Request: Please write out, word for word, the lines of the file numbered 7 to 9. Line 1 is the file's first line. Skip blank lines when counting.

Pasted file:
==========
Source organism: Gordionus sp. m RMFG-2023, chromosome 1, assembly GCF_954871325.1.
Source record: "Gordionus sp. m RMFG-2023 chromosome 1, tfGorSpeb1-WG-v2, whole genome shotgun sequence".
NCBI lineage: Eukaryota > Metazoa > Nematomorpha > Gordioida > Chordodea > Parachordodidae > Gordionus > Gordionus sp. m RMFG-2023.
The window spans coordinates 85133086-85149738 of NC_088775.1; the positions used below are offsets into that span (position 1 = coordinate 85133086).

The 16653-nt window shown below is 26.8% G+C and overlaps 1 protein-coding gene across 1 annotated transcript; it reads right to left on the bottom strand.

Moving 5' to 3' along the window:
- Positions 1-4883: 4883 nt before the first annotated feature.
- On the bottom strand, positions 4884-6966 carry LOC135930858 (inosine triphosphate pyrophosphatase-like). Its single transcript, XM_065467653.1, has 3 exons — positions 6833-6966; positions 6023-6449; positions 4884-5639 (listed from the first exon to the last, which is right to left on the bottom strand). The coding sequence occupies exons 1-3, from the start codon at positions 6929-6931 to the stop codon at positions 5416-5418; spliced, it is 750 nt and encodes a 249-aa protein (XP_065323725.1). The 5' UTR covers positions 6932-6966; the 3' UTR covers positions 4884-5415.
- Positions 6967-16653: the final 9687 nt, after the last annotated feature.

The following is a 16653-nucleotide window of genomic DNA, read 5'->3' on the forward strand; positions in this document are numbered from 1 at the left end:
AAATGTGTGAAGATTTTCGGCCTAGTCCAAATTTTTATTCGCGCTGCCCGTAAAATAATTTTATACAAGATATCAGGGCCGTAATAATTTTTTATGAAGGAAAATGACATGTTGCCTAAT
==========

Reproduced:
- Positions 1-4883: 4883 nt before the first annotated feature.
- On the bottom strand, positions 4884-6966 carry LOC135930858 (inosine triphosphate pyrophosphatase-like). Its single transcript, XM_065467653.1, has 3 exons — positions 6833-6966; positions 6023-6449; positions 4884-5639 (listed from the first exon to the last, which is right to left on the bottom strand). The coding sequence occupies exons 1-3, from the start codon at positions 6929-6931 to the stop codon at positions 5416-5418; spliced, it is 750 nt and encodes a 249-aa protein (XP_065323725.1). The 5' UTR covers positions 6932-6966; the 3' UTR covers positions 4884-5415.
- Positions 6967-16653: the final 9687 nt, after the last annotated feature.